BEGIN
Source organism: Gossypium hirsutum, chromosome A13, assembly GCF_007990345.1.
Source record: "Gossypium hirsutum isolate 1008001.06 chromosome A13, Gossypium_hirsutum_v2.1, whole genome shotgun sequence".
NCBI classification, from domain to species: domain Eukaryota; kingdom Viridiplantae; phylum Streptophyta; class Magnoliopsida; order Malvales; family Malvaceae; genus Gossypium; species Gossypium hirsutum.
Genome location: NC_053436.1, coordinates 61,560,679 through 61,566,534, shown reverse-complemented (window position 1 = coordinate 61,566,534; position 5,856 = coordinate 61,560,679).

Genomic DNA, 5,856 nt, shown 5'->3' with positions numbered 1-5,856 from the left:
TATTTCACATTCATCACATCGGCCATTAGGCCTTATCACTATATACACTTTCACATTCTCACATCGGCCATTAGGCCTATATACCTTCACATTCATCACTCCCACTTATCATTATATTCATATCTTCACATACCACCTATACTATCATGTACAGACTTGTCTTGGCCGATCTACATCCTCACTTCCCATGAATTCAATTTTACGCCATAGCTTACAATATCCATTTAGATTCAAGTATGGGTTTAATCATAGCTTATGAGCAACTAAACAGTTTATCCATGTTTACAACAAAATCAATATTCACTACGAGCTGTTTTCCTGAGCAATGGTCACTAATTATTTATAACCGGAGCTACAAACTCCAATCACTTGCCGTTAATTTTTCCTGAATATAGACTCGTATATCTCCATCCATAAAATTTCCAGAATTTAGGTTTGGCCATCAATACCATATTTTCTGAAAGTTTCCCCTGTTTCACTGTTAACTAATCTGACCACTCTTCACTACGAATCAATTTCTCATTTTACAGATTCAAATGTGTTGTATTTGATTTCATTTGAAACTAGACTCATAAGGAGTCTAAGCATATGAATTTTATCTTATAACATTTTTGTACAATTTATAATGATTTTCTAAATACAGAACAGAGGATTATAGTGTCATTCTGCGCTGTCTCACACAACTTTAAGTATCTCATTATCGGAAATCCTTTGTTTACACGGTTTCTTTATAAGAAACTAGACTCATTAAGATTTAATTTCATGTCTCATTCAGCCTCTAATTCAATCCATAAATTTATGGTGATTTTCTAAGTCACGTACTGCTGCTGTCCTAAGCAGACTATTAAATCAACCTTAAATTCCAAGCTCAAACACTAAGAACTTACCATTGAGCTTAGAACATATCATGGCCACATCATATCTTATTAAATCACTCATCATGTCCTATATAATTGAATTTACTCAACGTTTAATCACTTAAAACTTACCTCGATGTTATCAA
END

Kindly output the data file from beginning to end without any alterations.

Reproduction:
Source organism: Gossypium hirsutum, chromosome A13, assembly GCF_007990345.1.
Source record: "Gossypium hirsutum isolate 1008001.06 chromosome A13, Gossypium_hirsutum_v2.1, whole genome shotgun sequence".
NCBI classification, from domain to species: domain Eukaryota; kingdom Viridiplantae; phylum Streptophyta; class Magnoliopsida; order Malvales; family Malvaceae; genus Gossypium; species Gossypium hirsutum.
Genome location: NC_053436.1, coordinates 61,560,679 through 61,566,534, shown reverse-complemented (window position 1 = coordinate 61,566,534; position 5,856 = coordinate 61,560,679).

Genomic DNA, 5,856 nt, shown 5'->3' with positions numbered 1-5,856 from the left:
TATTTCACATTCATCACATCGGCCATTAGGCCTTATCACTATATACACTTTCACATTCTCACATCGGCCATTAGGCCTATATACCTTCACATTCATCACTCCCACTTATCATTATATTCATATCTTCACATACCACCTATACTATCATGTACAGACTTGTCTTGGCCGATCTACATCCTCACTTCCCATGAATTCAATTTTACGCCATAGCTTACAATATCCATTTAGATTCAAGTATGGGTTTAATCATAGCTTATGAGCAACTAAACAGTTTATCCATGTTTACAACAAAATCAATATTCACTACGAGCTGTTTTCCTGAGCAATGGTCACTAATTATTTATAACCGGAGCTACAAACTCCAATCACTTGCCGTTAATTTTTCCTGAATATAGACTCGTATATCTCCATCCATAAAATTTCCAGAATTTAGGTTTGGCCATCAATACCATATTTTCTGAAAGTTTCCCCTGTTTCACTGTTAACTAATCTGACCACTCTTCACTACGAATCAATTTCTCATTTTACAGATTCAAATGTGTTGTATTTGATTTCATTTGAAACTAGACTCATAAGGAGTCTAAGCATATGAATTTTATCTTATAACATTTTTGTACAATTTATAATGATTTTCTAAATACAGAACAGAGGATTATAGTGTCATTCTGCGCTGTCTCACACAACTTTAAGTATCTCATTATCGGAAATCCTTTGTTTACACGGTTTCTTTATAAGAAACTAGACTCATTAAGATTTAATTTCATGTCTCATTCAGCCTCTAATTCAATCCATAAATTTATGGTGATTTTCTAAGTCACGTACTGCTGCTGTCCTAAGCAGACTATTAAATCAACCTTAAATTCCAAGCTCAAACACTAAGAACTTACCATTGAGCTTAGAACATATCATGGCCACATCATATCTTATTAAATCACTCATCATGTCCTATATAATTGAATTTACTCAACGTTTAATCACTTAAAACTTACCTCGATGTTATCAA